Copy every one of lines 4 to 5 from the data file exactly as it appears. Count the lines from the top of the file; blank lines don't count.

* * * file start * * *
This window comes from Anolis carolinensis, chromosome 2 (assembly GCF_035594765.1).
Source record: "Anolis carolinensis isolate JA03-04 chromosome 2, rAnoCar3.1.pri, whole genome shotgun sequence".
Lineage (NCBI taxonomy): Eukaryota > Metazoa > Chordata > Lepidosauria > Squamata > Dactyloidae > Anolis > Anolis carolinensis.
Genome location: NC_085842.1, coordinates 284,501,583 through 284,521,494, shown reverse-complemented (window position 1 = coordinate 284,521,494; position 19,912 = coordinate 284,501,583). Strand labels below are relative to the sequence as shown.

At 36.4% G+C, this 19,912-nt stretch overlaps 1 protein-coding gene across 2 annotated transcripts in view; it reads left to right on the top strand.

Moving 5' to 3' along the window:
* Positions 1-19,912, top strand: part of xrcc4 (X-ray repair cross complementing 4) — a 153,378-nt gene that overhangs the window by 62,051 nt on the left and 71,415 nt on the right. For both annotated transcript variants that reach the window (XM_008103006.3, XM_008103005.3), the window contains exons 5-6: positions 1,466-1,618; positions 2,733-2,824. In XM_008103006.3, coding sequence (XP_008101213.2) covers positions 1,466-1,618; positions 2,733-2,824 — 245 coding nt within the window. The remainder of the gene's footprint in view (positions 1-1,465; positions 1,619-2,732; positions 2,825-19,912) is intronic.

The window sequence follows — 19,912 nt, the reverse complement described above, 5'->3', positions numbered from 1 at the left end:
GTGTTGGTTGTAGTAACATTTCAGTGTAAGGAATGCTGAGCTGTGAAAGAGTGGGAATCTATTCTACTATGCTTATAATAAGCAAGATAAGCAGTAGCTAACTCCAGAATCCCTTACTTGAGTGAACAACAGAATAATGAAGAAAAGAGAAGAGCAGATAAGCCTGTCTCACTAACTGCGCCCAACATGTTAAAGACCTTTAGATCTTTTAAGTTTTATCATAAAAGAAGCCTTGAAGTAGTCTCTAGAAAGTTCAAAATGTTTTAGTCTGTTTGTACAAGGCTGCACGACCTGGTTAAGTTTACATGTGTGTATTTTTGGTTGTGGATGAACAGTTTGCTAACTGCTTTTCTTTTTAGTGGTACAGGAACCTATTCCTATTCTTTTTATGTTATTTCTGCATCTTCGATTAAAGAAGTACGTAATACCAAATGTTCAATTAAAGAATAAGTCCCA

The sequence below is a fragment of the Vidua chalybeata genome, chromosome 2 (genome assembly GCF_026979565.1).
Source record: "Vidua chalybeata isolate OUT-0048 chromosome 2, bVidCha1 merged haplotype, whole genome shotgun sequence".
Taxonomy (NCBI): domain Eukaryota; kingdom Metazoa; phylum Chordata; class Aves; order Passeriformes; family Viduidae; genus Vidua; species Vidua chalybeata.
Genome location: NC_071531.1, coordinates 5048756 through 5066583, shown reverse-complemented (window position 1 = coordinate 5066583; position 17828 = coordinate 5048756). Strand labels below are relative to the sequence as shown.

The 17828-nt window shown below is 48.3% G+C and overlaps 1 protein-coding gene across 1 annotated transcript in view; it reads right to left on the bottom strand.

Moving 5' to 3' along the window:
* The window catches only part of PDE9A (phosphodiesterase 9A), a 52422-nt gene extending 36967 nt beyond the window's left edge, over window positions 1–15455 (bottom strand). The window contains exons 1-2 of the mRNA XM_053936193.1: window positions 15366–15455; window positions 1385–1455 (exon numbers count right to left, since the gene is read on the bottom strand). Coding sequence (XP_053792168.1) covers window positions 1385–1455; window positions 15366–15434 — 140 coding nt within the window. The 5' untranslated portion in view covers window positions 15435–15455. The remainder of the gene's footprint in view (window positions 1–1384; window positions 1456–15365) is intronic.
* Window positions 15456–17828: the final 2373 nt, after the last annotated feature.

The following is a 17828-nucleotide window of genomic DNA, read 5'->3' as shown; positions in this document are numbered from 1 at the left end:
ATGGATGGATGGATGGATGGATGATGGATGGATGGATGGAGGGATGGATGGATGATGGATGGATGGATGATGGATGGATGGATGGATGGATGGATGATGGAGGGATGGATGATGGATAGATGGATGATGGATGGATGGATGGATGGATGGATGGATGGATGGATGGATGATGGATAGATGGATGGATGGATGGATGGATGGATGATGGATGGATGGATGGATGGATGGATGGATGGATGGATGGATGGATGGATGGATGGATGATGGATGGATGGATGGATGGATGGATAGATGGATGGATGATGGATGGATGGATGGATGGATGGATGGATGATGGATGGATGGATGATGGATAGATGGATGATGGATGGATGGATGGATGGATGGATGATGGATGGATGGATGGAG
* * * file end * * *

Genome location: NC_085842.1, coordinates 284,501,583 through 284,521,494, shown reverse-complemented (window position 1 = coordinate 284,521,494; position 19,912 = coordinate 284,501,583). Strand labels below are relative to the sequence as shown.

At 36.4% G+C, this 19,912-nt stretch overlaps 1 protein-coding gene across 2 annotated transcripts in view; it reads left to right on the top strand.